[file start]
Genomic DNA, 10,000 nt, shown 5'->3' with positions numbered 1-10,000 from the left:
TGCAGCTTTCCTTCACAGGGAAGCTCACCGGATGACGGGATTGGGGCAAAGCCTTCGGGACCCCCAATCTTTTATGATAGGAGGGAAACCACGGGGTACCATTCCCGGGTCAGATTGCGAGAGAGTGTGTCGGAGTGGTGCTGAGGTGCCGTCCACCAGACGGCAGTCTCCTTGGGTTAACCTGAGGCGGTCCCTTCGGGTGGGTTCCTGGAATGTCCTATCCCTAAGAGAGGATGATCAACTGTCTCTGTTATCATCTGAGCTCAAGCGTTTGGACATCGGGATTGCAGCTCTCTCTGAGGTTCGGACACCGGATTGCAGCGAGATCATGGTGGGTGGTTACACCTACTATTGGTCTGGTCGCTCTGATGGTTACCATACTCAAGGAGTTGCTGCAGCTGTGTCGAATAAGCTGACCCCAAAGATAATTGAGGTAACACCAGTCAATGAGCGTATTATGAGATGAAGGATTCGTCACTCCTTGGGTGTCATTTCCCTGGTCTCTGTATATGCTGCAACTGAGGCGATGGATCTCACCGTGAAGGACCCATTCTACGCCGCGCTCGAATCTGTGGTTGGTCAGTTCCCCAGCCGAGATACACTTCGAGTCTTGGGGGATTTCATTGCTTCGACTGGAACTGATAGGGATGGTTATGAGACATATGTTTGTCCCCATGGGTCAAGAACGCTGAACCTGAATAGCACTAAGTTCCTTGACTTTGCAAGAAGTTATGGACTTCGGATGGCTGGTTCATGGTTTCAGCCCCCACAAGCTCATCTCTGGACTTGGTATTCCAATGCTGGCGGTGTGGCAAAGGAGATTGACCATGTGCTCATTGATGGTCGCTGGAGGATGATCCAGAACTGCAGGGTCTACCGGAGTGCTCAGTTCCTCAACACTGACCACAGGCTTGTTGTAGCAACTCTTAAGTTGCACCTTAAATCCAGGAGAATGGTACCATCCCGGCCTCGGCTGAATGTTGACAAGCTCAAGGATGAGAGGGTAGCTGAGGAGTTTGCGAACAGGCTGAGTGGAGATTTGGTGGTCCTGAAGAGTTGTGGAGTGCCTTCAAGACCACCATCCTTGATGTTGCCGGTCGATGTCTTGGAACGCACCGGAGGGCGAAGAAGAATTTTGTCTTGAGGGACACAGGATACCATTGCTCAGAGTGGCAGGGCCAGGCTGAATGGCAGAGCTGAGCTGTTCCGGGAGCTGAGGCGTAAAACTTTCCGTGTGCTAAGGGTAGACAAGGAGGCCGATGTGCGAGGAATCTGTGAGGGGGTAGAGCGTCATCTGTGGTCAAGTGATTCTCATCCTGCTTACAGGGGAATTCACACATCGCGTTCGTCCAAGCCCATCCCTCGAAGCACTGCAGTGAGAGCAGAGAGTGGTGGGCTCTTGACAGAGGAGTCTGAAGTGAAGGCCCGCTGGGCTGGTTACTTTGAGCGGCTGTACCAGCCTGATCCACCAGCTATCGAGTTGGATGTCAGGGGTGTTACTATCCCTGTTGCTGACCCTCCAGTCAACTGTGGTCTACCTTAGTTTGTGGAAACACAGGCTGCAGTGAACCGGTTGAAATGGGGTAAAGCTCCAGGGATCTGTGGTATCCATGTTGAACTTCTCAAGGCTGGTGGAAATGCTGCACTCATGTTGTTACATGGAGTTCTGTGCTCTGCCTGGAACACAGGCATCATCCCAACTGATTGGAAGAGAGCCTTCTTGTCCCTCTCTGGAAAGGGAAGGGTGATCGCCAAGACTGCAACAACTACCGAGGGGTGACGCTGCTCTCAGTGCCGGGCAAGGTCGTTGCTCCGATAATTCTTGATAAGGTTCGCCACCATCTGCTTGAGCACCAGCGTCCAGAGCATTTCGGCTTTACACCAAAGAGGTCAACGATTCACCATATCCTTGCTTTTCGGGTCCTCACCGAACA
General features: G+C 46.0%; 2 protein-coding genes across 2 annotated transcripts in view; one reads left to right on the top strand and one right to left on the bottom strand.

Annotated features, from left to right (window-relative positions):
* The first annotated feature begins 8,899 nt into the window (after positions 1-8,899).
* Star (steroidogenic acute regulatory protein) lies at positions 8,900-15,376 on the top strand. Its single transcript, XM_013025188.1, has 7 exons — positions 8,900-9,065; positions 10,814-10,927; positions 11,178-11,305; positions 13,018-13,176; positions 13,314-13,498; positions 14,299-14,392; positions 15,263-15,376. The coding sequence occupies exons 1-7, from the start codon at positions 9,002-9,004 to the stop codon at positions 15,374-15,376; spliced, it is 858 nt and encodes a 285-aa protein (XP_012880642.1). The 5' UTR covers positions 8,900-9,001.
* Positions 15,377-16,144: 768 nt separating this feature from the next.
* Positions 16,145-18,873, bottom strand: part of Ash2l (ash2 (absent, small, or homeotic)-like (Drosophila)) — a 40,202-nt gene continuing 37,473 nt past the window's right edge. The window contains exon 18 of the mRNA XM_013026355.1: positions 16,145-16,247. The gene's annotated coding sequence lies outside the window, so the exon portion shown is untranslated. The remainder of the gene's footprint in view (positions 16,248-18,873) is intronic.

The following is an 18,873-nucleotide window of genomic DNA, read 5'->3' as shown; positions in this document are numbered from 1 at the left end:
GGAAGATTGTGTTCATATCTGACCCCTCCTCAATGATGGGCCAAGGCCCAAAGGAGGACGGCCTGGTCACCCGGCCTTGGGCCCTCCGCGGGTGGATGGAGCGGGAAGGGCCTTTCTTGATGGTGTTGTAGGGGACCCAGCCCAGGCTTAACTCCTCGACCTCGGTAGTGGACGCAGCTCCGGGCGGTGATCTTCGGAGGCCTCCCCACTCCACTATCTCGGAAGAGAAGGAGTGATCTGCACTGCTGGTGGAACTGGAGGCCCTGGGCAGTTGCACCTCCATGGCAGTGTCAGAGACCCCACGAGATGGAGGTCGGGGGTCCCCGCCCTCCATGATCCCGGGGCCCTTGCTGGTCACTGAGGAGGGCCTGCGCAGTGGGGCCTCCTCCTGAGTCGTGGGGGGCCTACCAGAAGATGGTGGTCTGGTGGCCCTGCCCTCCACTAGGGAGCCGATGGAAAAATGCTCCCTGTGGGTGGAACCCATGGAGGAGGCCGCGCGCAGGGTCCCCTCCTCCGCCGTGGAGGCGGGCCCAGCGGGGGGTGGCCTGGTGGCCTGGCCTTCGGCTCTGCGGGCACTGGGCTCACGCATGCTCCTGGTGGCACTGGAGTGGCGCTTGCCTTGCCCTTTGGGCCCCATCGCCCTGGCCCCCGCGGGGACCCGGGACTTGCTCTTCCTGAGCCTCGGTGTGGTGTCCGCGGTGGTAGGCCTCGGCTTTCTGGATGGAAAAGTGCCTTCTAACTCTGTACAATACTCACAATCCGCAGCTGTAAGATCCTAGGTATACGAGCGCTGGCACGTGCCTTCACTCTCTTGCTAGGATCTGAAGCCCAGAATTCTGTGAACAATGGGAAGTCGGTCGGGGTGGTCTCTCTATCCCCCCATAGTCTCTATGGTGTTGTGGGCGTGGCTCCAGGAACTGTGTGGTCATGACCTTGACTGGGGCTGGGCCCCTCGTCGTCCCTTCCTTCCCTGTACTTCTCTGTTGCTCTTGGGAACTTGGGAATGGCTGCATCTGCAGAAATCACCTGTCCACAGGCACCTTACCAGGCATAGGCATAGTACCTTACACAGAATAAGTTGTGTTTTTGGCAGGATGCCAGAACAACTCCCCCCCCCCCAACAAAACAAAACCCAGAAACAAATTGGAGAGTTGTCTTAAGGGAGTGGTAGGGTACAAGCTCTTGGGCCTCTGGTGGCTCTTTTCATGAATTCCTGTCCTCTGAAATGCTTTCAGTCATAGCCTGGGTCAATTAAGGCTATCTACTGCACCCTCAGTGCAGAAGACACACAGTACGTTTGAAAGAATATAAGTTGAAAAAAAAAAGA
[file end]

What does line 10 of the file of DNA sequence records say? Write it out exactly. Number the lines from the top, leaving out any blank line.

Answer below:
GGAAGATTGTGTTCATATCTGACCCCTCCTCAATGATGGGCCAAGGCCCAAAGGAGGACGGCCTGGTCACCCGGCCTTGGGCCCTCCGCGGGTGGATGGAGCGGGAAGGGCCTTTCTTGATGGTGTTGTAGGGGACCCAGCCCAGGCTTAACTCCTCGACCTCGGTAGTGGACGCAGCTCCGGGCGGTGATCTTCGGAGGCCTCCCCACTCCACTATCTCGGAAGAGAAGGAGTGATCTGCACTGCTGGTGGAACTGGAGGCCCTGGGCAGTTGCACCTCCATGGCAGTGTCAGAGACCCCACGAGATGGAGGTCGGGGGTCCCCGCCCTCCATGATCCCGGGGCCCTTGCTGGTCACTGAGGAGGGCCTGCGCAGTGGGGCCTCCTCCTGAGTCGTGGGGGGCCTACCAGAAGATGGTGGTCTGGTGGCCCTGCCCTCCACTAGGGAGCCGATGGAAAAATGCTCCCTGTGGGTGGAACCCATGGAGGAGGCCGCGCGCAGGGTCCCCTCCTCCGCCGTGGAGGCGGGCCCAGCGGGGGGTGGCCTGGTGGCCTGGCCTTCGGCTCTGCGGGCACTGGGCTCACGCATGCTCCTGGTGGCACTGGAGTGGCGCTTGCCTTGCCCTTTGGGCCCCATCGCCCTGGCCCCCGCGGGGACCCGGGACTTGCTCTTCCTGAGCCTCGGTGTGGTGTCCGCGGTGGTAGGCCTCGGCTTTCTGGATGGAAAAGTGCCTTCTAACTCTGTACAATACTCACAATCCGCAGCTGTAAGATCCTAGGTATACGAGCGCTGGCACGTGCCTTCACTCTCTTGCTAGGATCTGAAGCCCAGAATTCTGTGAACAATGGGAAGTCGGTCGGGGTGGTCTCTCTATCCCCCCATAGTCTCTATGGTGTTGTGGGCGTGGCTCCAGGAACTGTGTGGTCATGACCTTGACTGGGGCTGGGCCCCTCGTCGTCCCTTCCTTCCCTGTACTTCTCTGTTGCTCTTGGGAACTTGGGAATGGCTGCATCTGCAGAAATCACCTGTCCACAGGCACCTTACCAGGCATAGGCATAGTACCTTACACAGAATAAGTTGTGTTTTTGGCAGGATGCCAGAACAACTCCCCCCCCCCCAACAAAACAAAACCCAGAAACAAATTGGAGAGTTGTCTTAAGGGAGTGGTAGGGTACAAGCTCTTGGGCCTCTGGTGGCTCTTTTCATGAATTCCTGTCCTCTGAAATGCTTTCAGTCATAGCCTGGGTCAATTAAGGCTATCTACTGCACCCTCAGTGCAGAAGACACACAGTACGTTTGAAAGAATATAAGTTGAAAAAAAAAAGA